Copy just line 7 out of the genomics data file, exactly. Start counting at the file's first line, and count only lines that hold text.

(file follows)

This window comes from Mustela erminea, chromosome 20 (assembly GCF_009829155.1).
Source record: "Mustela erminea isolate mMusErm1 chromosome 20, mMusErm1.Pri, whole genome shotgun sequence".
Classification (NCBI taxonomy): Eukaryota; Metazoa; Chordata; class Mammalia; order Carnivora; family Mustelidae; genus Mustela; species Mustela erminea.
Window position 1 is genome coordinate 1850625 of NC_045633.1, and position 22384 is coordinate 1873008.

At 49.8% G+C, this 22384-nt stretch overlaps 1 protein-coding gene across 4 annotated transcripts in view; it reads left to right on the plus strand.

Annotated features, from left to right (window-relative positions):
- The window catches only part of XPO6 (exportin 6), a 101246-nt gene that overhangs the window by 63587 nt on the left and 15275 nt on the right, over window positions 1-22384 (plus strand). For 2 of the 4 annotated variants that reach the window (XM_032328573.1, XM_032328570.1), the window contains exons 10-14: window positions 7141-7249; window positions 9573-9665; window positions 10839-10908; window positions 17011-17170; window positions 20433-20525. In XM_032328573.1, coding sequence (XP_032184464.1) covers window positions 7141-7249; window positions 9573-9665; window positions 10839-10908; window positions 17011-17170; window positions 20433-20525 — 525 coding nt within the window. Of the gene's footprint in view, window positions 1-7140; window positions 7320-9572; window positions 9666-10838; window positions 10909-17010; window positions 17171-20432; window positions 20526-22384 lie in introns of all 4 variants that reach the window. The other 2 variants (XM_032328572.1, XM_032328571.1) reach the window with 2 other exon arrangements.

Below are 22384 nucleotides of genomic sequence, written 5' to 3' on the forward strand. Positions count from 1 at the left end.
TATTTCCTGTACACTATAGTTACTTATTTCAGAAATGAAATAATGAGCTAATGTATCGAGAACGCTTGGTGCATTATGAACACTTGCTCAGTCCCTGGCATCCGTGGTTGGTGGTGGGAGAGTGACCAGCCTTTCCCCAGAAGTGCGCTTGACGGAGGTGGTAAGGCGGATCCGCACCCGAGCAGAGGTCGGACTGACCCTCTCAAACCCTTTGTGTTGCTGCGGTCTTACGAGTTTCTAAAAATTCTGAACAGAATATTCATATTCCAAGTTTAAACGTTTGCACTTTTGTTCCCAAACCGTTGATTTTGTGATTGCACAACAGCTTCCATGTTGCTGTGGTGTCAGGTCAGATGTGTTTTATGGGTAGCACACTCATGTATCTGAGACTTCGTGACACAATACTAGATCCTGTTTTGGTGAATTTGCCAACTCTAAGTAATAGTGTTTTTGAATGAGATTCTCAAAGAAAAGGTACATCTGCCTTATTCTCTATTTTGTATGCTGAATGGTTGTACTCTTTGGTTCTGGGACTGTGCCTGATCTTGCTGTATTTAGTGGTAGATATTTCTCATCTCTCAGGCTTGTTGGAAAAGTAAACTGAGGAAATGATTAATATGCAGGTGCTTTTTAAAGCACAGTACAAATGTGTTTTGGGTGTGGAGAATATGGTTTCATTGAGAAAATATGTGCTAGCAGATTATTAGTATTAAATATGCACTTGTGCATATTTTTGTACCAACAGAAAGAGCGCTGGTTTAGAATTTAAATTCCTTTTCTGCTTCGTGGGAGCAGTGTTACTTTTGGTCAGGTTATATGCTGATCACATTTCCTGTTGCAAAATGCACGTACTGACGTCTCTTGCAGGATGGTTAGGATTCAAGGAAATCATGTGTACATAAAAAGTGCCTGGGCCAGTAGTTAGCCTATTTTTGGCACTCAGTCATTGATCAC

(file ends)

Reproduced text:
- The window catches only part of XPO6 (exportin 6), a 101246-nt gene that overhangs the window by 63587 nt on the left and 15275 nt on the right, over window positions 1-22384 (plus strand). For 2 of the 4 annotated variants that reach the window (XM_032328573.1, XM_032328570.1), the window contains exons 10-14: window positions 7141-7249; window positions 9573-9665; window positions 10839-10908; window positions 17011-17170; window positions 20433-20525. In XM_032328573.1, coding sequence (XP_032184464.1) covers window positions 7141-7249; window positions 9573-9665; window positions 10839-10908; window positions 17011-17170; window positions 20433-20525 — 525 coding nt within the window. Of the gene's footprint in view, window positions 1-7140; window positions 7320-9572; window positions 9666-10838; window positions 10909-17010; window positions 17171-20432; window positions 20526-22384 lie in introns of all 4 variants that reach the window. The other 2 variants (XM_032328572.1, XM_032328571.1) reach the window with 2 other exon arrangements.